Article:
Fred a Meyers Nishan left $5,000 to the Sauk County Historical Society upon her death in 1938. This was the same time that the Society was looking for its own building after leaving rooms in the basement of the court house. The money Freda left allowed the Society to purchase the Van Orden mansion in 1938 and turn it into the Sauk County Historical Society.

Herbert H. Webb

Born -  July 16, 1858, Mexico, New York

Died -  January 24, 1954, Reedsburg, Wisconsin

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In 1951, when Herbert H. Webb was 92 years old he returned to his adopted hometown of Reedsburg  to live in a small trailer parked on a friend’s property. It was not that he couldn’t afford anything else, in fact, he could have purchased any home in town or entire block of homes. Webb returned to Reedsburg as one of the richest men in the county with a fortune likely in excess of half a million dollars. His story, however, began with much humbler beginnings. Webb was born in upstate New York in 1858 to Hiram and Anna Webb. His father died just eight days after his seventh birthday and a few years later Webb moved to Sauk County with his mother, brother and grandparents settling in the rural Town of Washington. As young men, Herbert and his brother George worked hard on the family farm and had little time for education. Webb attended high school in Reedsburg when he could. Eventually he was able to attend Northern Indiana Normal School and Business Institute (Valparaiso University) and when he returned to Reedsburg in 1881 he became a bookkeeper in a retail establishment. Just two years later he went into partnership with D. G. Schweke and G. C. Schweke and opened a department store nicknamed the “Boy’s Store.” The establishment, officially called the Big Store, grew steadily and in 1886 a new store building was built on one of the best corners in downtown Reedsburg. Ten years later a massive addition was built making the side of the store front on an entire block. The store sold everything needed from “cradle to grave” and was the largest retail establishment in the county. In 1907 the partnership was dissolved and Webb and his wife, Carrie (Clizbe), moved to the Chicago area. Webb established a cold storage business and also invested in land in Des Plaines, Illinois where he developed two successful subdivisions. Webb also became involved in the stock market.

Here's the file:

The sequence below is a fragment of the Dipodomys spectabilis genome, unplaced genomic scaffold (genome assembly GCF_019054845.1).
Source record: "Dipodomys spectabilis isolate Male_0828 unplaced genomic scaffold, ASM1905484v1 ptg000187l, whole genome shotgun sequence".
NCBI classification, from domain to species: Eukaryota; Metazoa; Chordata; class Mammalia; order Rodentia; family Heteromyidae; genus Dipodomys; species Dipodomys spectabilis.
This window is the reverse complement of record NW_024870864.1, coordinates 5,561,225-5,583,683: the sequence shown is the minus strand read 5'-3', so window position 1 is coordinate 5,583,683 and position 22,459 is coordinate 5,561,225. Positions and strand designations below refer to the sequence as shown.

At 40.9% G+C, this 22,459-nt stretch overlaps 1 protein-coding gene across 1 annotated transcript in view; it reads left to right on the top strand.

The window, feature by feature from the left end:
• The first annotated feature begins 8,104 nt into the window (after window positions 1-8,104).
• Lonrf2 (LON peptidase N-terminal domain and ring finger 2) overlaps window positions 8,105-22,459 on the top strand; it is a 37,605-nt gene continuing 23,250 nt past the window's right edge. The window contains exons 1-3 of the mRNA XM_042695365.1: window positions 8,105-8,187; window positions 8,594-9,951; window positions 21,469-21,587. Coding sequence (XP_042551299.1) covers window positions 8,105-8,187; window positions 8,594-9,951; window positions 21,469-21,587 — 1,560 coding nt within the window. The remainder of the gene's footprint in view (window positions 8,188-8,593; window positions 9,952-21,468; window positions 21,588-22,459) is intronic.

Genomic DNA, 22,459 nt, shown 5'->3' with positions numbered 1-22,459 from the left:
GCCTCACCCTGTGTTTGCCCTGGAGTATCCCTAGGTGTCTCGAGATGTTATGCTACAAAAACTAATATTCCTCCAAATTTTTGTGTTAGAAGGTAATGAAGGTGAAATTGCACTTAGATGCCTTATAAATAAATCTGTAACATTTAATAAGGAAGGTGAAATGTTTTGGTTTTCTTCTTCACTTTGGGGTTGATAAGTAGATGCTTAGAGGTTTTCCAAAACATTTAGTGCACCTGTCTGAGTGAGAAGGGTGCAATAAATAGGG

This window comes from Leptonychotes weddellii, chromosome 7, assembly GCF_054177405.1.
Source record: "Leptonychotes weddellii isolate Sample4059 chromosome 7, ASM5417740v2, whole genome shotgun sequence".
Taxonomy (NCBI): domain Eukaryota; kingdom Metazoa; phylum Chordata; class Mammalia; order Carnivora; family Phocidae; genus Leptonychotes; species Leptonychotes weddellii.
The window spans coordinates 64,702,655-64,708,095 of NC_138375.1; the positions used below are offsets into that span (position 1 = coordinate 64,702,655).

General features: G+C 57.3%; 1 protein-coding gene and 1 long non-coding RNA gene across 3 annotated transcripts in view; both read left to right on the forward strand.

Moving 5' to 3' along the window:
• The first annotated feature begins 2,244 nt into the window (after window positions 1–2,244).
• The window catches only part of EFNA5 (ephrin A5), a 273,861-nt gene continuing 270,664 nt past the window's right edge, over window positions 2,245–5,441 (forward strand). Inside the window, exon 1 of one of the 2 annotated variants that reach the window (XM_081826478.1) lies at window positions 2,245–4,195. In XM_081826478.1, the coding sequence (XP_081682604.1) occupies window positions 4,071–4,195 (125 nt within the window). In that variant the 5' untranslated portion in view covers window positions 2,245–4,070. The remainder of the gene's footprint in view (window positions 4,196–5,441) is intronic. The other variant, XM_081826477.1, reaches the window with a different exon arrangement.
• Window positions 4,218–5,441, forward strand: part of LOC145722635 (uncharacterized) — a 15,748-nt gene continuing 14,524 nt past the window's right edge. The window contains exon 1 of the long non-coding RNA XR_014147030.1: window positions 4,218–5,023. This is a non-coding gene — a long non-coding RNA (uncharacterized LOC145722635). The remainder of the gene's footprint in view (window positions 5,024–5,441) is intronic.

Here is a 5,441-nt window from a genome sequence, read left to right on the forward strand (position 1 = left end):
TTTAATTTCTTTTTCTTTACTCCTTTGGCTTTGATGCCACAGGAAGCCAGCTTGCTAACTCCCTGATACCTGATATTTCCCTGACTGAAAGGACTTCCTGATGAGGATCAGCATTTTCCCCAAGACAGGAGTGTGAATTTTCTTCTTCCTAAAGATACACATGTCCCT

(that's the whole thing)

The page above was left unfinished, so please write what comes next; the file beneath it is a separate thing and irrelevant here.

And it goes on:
After the death of his wife Carrie in 1921 Webb moved to Long Beach, California where he rented a small cottage before later moving to Arizona. Seven years before he returned to Reedsburg in 1951, Webb endowed the city of Reedsburg with a trust fund of $300,000. (over $4 million today) The proceeds from the fund were to be used for public purposes. The first project was the creation of a park on the city’s northeast side. Webb returned to Reedsburg in 1951 in time for the dedication of Webb Park the following year. He died three years later in January of 1954. His will left the bulk of his remaining fortune to the city for the purpose of building a new high school. While the city had already begun the preparations and financing to build the new high school at the time of Webb’s death, only the first part of a three part project was undertaken at the time due to costs. Webb’s bequest allowed for the construction of phases two and three of the high school making for a complete facility. The new high school was dedicated in 1957 as the Herbert H. Webb High School. The building served in this capacity for forty years before a new high school was built and it became the middle school.

Did you know?

The Webb endowment still exists today and is valued at over $2.5 million.

The fund has paid for over $1.3 million in projects in Reedsburg in just the last 30 years of the funds 70+ years of existence. Average annual net income that can be spent amounts to about $45,000.